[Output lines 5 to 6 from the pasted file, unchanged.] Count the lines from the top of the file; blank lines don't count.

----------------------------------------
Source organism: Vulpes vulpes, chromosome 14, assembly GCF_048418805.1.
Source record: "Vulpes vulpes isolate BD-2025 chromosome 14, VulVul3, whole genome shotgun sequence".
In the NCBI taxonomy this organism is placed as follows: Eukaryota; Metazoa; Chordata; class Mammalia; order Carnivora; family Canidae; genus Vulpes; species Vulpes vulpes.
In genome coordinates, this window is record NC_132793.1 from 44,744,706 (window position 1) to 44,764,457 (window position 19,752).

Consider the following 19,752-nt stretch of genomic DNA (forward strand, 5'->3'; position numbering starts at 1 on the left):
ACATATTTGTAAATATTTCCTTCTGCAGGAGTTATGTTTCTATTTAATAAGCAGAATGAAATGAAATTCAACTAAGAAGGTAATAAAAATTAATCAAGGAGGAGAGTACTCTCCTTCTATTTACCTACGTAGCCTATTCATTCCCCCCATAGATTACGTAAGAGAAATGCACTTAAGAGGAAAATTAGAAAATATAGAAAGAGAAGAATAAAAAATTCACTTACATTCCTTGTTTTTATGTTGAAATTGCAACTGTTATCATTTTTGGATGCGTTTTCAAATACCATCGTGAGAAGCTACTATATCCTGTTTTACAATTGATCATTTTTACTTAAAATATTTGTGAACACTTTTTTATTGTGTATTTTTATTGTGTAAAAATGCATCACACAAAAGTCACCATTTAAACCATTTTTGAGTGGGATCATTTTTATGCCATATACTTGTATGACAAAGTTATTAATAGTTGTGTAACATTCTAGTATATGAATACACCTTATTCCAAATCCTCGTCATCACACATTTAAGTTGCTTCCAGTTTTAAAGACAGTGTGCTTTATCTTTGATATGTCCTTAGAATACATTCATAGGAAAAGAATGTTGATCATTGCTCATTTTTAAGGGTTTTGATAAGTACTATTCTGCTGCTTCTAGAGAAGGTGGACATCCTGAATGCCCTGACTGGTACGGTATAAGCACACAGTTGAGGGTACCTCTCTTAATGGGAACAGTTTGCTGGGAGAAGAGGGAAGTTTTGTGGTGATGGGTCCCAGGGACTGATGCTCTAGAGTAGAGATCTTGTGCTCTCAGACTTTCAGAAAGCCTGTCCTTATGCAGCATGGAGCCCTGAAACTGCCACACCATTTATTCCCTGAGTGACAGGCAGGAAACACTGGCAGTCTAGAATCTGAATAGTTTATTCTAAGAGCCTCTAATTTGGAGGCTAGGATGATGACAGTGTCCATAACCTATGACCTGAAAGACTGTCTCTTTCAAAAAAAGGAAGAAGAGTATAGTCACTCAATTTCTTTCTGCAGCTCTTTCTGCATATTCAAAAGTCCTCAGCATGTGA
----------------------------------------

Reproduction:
Consider the following 19,752-nt stretch of genomic DNA (forward strand, 5'->3'; position numbering starts at 1 on the left):
ACATATTTGTAAATATTTCCTTCTGCAGGAGTTATGTTTCTATTTAATAAGCAGAATGAAATGAAATTCAACTAAGAAGGTAATAAAAATTAATCAAGGAGGAGAGTACTCTCCTTCTATTTACCTACGTAGCCTATTCATTCCCCCCATAGATTACGTAAGAGAAATGCACTTAAGAGGAAAATTAGAAAATATAGAAAGAGAAGAATAAAAAATTCACTTACATTCCTTGTTTTTATGTTGAAATTGCAACTGTTATCATTTTTGGATGCGTTTTCAAATACCATCGTGAGAAGCTACTATATCCTGTTTTACAATTGATCATTTTTACTTAAAATATTTGTGAACACTTTTTTATTGTGTATTTTTATTGTGTAAAAATGCATCACACAAAAGTCACCATTTAAACCATTTTTGAGTGGGATCATTTTTATGCCATATACTTGTATGACAAAGTTATTAATAGTTGTGTAACATTCTAGTATATGAATACACCTTATTCCAAATCCTCGTCATCACACATTTAAGTTGCTTCCAGTTTTAAAGACAGTGTGCTTTATCTTTGATATGTCCTTAGAATACATTCATAGGAAAAGAATGTTGATCATTGCTCATTTTTAAGGGTTTTGATAAGTACTATTCTGCTGCTTCTAGAGAAGGTGGACATCCTGAATGCCCTGACTGGTACGGTATAAGCACACAGTTGAGGGTACCTCTCTTAATGGGAACAGTTTGCTGGGAGAAGAGGGAAGTTTTGTGGTGATGGGTCCCAGGGACTGATGCTCTAGAGTAGAGATCTTGTGCTCTCAGACTTTCAGAAAGCCTGTCCTTATGCAGCATGGAGCCCTGAAACTGCCACACCATTTATTCCCTGAGTGACAGGCAGGAAACACTGGCAGTCTAGAATCTGAATAGTTTATTCTAAGAGCCTCTAATTTGGAGGCTAGGATGATGACAGTGTCCATAACCTATGACCTGAAAGACTGTCTCTTTCAAAAAAAGGAAGAAGAGTATAGTCACTCAATTTCTTTCTGCAGCTCTTTCTGCATATTCAAAAGTCCTCAGCATGTGA